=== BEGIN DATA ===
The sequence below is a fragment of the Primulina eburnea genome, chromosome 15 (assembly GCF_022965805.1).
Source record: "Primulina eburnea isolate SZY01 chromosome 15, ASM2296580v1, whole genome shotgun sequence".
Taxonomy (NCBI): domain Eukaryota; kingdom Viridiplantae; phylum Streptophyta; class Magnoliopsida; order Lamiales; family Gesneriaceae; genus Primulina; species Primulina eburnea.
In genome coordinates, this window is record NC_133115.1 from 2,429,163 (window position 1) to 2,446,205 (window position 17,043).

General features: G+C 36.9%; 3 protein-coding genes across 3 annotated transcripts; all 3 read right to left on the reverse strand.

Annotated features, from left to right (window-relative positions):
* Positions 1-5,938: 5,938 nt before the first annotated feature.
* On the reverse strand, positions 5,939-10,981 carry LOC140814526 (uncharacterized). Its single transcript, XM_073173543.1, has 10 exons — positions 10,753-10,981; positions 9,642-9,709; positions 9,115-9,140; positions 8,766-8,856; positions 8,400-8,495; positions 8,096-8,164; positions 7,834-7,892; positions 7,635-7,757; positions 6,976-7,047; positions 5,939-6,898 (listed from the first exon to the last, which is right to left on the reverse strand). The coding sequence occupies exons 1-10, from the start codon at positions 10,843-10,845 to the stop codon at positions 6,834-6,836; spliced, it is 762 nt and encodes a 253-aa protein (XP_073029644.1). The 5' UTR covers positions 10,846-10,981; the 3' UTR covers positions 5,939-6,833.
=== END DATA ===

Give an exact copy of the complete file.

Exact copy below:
The sequence below is a fragment of the Primulina eburnea genome, chromosome 15 (assembly GCF_022965805.1).
Source record: "Primulina eburnea isolate SZY01 chromosome 15, ASM2296580v1, whole genome shotgun sequence".
Taxonomy (NCBI): domain Eukaryota; kingdom Viridiplantae; phylum Streptophyta; class Magnoliopsida; order Lamiales; family Gesneriaceae; genus Primulina; species Primulina eburnea.
In genome coordinates, this window is record NC_133115.1 from 2,429,163 (window position 1) to 2,446,205 (window position 17,043).

General features: G+C 36.9%; 3 protein-coding genes across 3 annotated transcripts; all 3 read right to left on the reverse strand.

Annotated features, from left to right (window-relative positions):
* Positions 1-5,938: 5,938 nt before the first annotated feature.
* On the reverse strand, positions 5,939-10,981 carry LOC140814526 (uncharacterized). Its single transcript, XM_073173543.1, has 10 exons — positions 10,753-10,981; positions 9,642-9,709; positions 9,115-9,140; positions 8,766-8,856; positions 8,400-8,495; positions 8,096-8,164; positions 7,834-7,892; positions 7,635-7,757; positions 6,976-7,047; positions 5,939-6,898 (listed from the first exon to the last, which is right to left on the reverse strand). The coding sequence occupies exons 1-10, from the start codon at positions 10,843-10,845 to the stop codon at positions 6,834-6,836; spliced, it is 762 nt and encodes a 253-aa protein (XP_073029644.1). The 5' UTR covers positions 10,846-10,981; the 3' UTR covers positions 5,939-6,833.